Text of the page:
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US Treasury yields mixed as investors digest fresh economic data

  • On the data front, investors pored over the weekly report on initial jobless claims and the monthly report on inflation.
  • Robust second-quarter demand has buoyed oil markets, which have been struggling to rebalance as a supply glut has weighed heavily on prices, the IEA said in its September report released Wednesday.

U.S. government debt yields were mixed on Thursday as investors pored over the latest batch of economic data.

The yield on the benchmark 10-year Treasury notes, which moves inversely to price, rose to 2.195 percent, while the yield on the 30-year Treasury bond fell to 2.774 percent.

Symbol
Yield
 
Change
%Change
US 3-MO
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US 1-YR
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US 2-YR
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US 5-YR
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US 10-YR
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US 30-YR
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The Labor Department said on Thursday its Consumer Price index rose 0.4 percent last month, driven by a swell in gasoline prices. August's gain is the largest in seven months and lifted the year-on-year increase in the CPI to 1.9 percent, according to Reuters.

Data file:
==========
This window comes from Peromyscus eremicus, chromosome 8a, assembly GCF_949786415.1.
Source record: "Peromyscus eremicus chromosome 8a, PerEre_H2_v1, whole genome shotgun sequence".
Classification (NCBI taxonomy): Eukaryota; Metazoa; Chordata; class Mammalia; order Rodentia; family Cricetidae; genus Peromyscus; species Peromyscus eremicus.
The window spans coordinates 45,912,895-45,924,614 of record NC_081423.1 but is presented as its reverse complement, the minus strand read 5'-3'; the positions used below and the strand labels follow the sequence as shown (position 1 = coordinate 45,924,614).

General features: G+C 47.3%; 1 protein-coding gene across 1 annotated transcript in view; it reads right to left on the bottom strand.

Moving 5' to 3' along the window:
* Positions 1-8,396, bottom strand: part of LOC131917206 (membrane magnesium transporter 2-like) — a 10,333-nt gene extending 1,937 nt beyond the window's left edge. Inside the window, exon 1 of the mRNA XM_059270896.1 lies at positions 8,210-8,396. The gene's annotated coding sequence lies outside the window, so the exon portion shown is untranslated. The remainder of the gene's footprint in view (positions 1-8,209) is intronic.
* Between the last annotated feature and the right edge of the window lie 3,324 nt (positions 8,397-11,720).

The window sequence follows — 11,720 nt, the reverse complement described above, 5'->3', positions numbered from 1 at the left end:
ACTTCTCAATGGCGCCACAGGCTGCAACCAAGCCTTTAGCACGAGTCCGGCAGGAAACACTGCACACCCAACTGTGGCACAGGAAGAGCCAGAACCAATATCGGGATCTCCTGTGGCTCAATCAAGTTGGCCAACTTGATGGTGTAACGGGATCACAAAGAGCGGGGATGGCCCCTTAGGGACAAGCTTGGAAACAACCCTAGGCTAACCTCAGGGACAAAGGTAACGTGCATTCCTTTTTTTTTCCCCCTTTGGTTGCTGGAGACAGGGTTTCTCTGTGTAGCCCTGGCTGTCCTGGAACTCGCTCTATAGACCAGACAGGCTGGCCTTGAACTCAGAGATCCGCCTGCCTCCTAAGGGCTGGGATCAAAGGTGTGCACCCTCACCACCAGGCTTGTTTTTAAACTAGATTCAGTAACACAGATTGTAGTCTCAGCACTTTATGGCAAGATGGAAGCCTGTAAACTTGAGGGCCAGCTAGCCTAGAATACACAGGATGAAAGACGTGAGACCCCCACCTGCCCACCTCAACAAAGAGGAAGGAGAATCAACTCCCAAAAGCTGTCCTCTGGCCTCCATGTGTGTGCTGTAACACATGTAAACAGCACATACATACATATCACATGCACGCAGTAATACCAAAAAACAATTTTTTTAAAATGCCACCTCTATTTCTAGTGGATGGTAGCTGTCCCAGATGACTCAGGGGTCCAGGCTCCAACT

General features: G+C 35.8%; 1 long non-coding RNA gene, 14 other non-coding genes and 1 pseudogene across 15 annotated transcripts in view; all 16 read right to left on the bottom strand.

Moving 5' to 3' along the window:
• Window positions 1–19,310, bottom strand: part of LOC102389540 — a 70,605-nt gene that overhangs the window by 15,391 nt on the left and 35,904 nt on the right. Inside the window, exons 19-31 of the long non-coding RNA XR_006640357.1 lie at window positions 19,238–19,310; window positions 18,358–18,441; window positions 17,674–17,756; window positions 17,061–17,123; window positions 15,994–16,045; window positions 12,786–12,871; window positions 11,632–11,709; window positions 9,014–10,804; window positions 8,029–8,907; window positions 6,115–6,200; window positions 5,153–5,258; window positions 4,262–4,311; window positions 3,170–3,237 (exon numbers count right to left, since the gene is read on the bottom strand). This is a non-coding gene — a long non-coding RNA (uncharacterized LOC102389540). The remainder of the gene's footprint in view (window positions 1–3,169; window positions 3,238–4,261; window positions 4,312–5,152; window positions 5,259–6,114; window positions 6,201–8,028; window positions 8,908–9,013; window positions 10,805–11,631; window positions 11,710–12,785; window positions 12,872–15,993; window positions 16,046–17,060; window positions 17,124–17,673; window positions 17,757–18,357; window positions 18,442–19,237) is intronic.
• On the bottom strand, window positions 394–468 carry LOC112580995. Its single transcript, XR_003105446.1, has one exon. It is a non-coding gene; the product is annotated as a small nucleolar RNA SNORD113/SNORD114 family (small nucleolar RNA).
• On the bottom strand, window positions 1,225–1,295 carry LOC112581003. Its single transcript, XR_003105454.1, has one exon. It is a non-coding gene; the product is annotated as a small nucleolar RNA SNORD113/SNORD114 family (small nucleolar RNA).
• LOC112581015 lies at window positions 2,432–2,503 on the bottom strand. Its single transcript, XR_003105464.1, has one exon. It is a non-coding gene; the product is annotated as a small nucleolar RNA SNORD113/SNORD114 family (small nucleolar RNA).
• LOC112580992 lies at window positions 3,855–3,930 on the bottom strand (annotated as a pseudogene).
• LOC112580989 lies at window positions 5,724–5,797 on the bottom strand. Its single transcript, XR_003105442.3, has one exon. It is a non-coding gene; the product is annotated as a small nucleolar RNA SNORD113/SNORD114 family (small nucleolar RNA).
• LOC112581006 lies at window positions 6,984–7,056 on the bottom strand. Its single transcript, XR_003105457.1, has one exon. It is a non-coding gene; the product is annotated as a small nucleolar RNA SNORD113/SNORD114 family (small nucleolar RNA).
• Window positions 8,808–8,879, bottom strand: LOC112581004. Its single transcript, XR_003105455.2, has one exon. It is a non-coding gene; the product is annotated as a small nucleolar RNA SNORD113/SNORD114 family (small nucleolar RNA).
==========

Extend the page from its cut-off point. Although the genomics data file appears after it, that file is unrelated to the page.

So-called core CPI, which removes the volatile food and energy components, increased 1.7 percent.

US 10-year Treasury note yield intraday chart

Source: FactSet

On Wednesday the Department said its producer price index for final demand increased 0.2 percent last month. The core PPI, which also excludes food, energy and trade services, increased 1.9 percent in the last year through August.

Investors are scrutinizing all metrics of inflation for any hint on the timing of the next interest rate increase from the Federal Reserve. Following the release of strong numbers in both indexes from the Labor Department, the CME Group's FedWatch tool revealed a sharp uptick in the likelihood of a December rate hike, now above 50 percent.

In other data news from the Labor Department, initial claims for state unemployment benefits declined 14,000 to a seasonally adjusted 284,000 for the week which ended Sept. 9. The total effect of Hurricanes Harvey and Irma on jobless claims remains uncertain.

In oil markets, Brent crude traded at around $55.70 a barrel on Thursday morning, up 0.98 percent, while U.S. crude was around $50.16 a barrel, up 1.74 percent.

Oil prices steadied on Thursday after the International Energy Agency (IEA) projected faster than anticipated oil demand for the remainder of the year.

Robust second-quarter demand has buoyed oil markets, which have been struggling to rebalance as a supply glut has weighed heavily on prices, the IEA said in its September report released Wednesday.